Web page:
What are my options regarding private car sale and fraud?

UPDATED: May 9, 2012

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What are my options regarding private car sale and fraud?

We purchased a car from Craigslist. Of course, a couple of days later the car breaks down, the cables were moved to hide the “check engine” light and the computer fried due to the electric overload. We went and checked the car history report after this since the guy never answered our calls. The report shows that the car has over 220,000 miles when the odometer only shows 140,000. I can’t get a hold of him and now I am stuck with a bill from the mechanic to fix it. What are my options? Are there any? We verified that the car is not stolen.

Asked on May 9, 2012 under Business Law, California


FreeAdvice Contributing Attorney / FreeAdvice Contributing Attorney

Answered 10 years ago | Contributor

If you can verify who the registered owner of the vehicle is with his or her last known address you can send a demand letter seeking the rescission of your purchase (cancellation) and request your money back. Assuming you get no response, then the next option would be to bring a legal action for the return of your money paid for the vehicle based upon fraud of the seller from what you have written.

From what you have written, the seller of the vehicle knowingly concealed a material fact about the vehicle impacting price and desirability from you to your damage. You may also want to consult with an attorney that practices law in the area of automobiles.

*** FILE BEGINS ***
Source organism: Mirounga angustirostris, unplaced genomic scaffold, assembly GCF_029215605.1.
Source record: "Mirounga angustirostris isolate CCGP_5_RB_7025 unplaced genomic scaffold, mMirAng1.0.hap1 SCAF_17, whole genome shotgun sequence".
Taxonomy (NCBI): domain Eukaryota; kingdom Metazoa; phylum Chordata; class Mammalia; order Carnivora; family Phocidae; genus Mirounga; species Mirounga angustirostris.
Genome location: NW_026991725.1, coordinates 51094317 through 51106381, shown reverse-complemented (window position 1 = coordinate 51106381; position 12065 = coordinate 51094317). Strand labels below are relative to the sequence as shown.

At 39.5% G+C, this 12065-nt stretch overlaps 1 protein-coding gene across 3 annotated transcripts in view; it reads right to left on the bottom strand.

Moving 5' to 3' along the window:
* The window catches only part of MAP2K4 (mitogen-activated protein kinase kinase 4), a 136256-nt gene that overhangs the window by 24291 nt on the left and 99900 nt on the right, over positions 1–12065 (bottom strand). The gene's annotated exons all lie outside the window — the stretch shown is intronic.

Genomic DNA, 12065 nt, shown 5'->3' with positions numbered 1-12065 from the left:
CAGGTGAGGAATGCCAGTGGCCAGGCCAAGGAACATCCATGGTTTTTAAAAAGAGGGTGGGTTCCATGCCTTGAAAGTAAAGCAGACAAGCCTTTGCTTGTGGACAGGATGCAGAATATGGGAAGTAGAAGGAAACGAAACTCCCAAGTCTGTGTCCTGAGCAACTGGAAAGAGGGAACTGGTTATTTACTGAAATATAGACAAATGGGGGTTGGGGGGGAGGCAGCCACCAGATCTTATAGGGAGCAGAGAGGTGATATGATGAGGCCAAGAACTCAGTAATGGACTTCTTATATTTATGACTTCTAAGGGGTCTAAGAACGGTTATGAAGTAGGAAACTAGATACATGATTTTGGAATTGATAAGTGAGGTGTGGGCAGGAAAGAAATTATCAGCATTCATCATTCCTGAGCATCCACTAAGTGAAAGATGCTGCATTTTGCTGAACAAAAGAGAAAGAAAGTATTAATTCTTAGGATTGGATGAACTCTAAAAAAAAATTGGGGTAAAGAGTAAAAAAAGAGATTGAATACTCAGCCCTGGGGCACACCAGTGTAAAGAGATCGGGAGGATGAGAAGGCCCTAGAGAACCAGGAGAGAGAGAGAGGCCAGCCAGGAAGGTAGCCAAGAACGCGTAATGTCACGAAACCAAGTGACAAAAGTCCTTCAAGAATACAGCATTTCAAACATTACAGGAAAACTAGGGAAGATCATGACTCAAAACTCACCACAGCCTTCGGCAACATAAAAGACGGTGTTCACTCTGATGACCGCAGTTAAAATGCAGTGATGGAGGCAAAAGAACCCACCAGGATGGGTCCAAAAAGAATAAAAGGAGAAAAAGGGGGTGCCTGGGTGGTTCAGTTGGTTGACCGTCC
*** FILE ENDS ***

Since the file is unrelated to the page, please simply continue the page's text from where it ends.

IMPORTANT NOTICE: The Answer(s) provided above are for general information only. The attorney providing the answer was not serving as the attorney for the person submitting the question or in any attorney-client relationship with such person. Laws may vary from state to state, and sometimes change. Tiny variations in the facts, or a fact not set forth in a question, often can change a legal outcome or an attorney's conclusion. Although AttorneyPages.com has verified the attorney was admitted to practice law in at least one jurisdiction, he or she may not be authorized to practice law in the jurisdiction referred to in the question, nor is he or she necessarily experienced in the area of the law involved. Unlike the information in the Answer(s) above, upon which you should NOT rely, for personal advice you can rely upon we suggest you retain an attorney to represent you.

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